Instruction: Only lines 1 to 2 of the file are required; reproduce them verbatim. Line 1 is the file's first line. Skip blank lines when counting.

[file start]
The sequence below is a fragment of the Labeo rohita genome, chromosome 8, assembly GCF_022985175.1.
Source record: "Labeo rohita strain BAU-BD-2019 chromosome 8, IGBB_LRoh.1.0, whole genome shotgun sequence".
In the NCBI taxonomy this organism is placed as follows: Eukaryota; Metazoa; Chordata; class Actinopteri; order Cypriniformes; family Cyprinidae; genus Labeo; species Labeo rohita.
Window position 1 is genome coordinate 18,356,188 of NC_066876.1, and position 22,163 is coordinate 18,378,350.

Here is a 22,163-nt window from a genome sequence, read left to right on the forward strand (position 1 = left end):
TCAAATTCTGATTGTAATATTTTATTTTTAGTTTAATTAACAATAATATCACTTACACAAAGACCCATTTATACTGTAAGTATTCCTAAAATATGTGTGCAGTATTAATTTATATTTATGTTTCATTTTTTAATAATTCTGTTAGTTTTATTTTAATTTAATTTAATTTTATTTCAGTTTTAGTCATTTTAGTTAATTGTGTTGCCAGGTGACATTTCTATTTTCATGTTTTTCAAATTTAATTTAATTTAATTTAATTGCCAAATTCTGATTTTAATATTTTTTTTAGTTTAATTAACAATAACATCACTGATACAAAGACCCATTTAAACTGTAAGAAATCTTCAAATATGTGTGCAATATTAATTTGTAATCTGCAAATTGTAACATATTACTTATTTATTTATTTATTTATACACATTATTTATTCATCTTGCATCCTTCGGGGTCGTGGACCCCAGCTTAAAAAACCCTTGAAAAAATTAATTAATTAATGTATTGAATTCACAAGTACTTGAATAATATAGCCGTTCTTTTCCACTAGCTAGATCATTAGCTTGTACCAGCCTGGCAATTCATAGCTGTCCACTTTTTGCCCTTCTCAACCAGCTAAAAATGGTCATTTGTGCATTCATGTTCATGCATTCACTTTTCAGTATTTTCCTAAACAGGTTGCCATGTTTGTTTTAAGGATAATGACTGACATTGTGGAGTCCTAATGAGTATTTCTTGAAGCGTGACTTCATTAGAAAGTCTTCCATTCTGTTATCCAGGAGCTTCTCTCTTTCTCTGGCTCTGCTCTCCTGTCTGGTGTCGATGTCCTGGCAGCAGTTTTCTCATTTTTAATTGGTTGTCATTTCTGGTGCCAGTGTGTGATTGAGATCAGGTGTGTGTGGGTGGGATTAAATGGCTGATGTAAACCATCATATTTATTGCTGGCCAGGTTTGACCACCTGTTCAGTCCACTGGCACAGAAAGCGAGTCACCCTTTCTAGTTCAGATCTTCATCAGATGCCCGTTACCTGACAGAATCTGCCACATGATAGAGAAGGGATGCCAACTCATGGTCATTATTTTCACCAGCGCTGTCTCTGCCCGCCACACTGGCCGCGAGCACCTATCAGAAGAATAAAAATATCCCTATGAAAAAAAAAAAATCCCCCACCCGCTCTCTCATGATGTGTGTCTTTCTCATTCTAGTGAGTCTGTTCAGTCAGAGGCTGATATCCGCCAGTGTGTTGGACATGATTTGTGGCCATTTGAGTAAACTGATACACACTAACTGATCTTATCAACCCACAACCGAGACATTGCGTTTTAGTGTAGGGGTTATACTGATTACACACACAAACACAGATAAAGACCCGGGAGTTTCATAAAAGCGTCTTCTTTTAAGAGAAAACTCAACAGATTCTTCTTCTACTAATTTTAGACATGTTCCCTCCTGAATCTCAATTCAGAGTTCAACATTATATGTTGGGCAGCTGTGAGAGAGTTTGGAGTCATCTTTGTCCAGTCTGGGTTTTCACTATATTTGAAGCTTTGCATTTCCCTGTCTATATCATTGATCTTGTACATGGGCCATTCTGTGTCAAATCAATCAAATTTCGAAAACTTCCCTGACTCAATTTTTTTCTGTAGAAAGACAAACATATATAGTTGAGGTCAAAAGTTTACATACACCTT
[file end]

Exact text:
The sequence below is a fragment of the Labeo rohita genome, chromosome 8, assembly GCF_022985175.1.
Source record: "Labeo rohita strain BAU-BD-2019 chromosome 8, IGBB_LRoh.1.0, whole genome shotgun sequence".